Cemetery Man

on April 26, 1996 by Kim Williamson
   This odd story of friendship and romance the former between a cemetery overseer, Francesco Dellamorte ("The Madness of King George's" Rupert Everett) and an inarticulate gravedigger named Noggi (Francois Hadji-Lazaro), and the latter between the overseer and three incarnations of the woman of his dreams (Anna Falchi)--was the most sparsely attended screening at this past November's ShowEast. But it was, next to "The City of Lost Children," the most artistically successful. A macabre blend of elements that separately would be at home in "Rain Man," "Love Story," "Night of the Living Dead" and "Dracula," "Cemetery Man" details the graveyard duo's bloody and occasionally sexual interactions with the recently deceased in a small Italian town, where those recently deceased due to a strange post-mortem epidemic become the newly revived and can only be dispatched back to their eternal rest by blowing, cleaving or otherwise gerunding their heads open.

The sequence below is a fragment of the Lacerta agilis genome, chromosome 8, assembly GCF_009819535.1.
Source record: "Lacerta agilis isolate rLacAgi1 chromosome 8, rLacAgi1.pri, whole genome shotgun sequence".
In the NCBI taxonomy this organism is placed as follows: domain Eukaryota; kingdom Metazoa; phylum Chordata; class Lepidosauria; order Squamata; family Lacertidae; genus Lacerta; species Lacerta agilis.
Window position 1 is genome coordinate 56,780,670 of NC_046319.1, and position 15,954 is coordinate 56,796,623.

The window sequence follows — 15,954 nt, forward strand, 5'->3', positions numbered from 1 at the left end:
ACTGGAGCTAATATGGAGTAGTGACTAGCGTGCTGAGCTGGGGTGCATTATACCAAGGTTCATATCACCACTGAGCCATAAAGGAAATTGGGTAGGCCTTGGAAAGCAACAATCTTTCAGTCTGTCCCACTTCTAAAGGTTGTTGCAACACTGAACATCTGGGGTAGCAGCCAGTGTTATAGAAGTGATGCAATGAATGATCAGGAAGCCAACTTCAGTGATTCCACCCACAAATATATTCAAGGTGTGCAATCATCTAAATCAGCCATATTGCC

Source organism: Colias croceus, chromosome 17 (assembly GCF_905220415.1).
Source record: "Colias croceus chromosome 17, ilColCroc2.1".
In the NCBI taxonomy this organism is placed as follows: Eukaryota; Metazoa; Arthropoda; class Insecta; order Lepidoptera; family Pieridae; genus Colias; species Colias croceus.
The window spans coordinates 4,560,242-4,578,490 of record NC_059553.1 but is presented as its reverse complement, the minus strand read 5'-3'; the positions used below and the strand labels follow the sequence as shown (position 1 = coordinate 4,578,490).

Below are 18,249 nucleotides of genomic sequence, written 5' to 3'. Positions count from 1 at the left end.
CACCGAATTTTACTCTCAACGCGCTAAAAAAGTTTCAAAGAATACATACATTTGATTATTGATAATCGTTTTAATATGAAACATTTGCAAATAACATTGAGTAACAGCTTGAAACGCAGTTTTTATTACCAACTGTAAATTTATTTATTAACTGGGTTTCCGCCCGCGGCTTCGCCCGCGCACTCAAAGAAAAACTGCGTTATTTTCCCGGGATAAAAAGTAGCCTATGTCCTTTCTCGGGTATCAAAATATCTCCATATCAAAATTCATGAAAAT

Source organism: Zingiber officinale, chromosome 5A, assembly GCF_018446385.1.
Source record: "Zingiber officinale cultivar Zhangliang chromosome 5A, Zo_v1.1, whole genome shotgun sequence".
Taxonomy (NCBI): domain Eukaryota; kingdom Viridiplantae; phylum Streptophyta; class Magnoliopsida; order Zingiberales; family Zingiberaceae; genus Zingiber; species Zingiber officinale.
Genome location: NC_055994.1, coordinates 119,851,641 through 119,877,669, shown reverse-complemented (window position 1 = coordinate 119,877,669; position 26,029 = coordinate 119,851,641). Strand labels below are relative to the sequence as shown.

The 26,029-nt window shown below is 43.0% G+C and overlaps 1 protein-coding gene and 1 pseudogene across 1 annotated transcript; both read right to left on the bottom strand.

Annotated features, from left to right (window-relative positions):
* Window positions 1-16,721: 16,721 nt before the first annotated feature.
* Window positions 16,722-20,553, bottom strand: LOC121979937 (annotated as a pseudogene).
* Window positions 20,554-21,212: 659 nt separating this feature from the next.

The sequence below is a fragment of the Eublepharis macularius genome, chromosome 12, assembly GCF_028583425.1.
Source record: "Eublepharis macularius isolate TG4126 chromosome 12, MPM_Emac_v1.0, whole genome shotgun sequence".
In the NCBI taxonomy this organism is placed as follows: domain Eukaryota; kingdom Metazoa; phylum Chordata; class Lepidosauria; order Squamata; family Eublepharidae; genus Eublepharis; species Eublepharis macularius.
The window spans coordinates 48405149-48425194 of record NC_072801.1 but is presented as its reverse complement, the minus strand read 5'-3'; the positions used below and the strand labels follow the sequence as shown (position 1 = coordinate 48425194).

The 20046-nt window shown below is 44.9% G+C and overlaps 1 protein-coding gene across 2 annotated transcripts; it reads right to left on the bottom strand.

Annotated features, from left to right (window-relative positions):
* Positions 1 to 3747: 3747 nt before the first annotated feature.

Meanwhile, the intelligent Francesco is stuck in a (literally) dead-end job. Yet he stays, partly out of brotherly affection for his grotesque aide-de-camp with a passion for dead leaves and partly out of his general disregard for anything else out in the world. Almost divine intercession arrives in the lovely form of a dead old man's mistress, who meets an untimely end, and her doppelgangers, with whom Francesco pursues his unrequited love. Ultimately, Francesco and Noggi find themselves leaving behind the unhallowed soil they've tended only to discover that no hallowed soil--or any soil--awaits them; like some floating blue-lights effects that grace filmmaker Michele Soavi's nighttime grave scenes, the visuals at this climax nicely capture the movie's feel of deeper, unrealized existence being revealed and also effectively ground the film's miasmic sensibility. Soavi has crafted a black comedy, but it's all no joke.    Starring Rupert Everett, Francois Hadji-Lazaro and Anna Falchi. Directed by Michele Soavi. Written by Gianni Romoli. Produced by Tilde Corsi, Gianni Romoli and Michele Soavi. An October release. Horror/comedy. Rated R for macabre violence and gore, strong sexuality and some language. Running time: 100 min.
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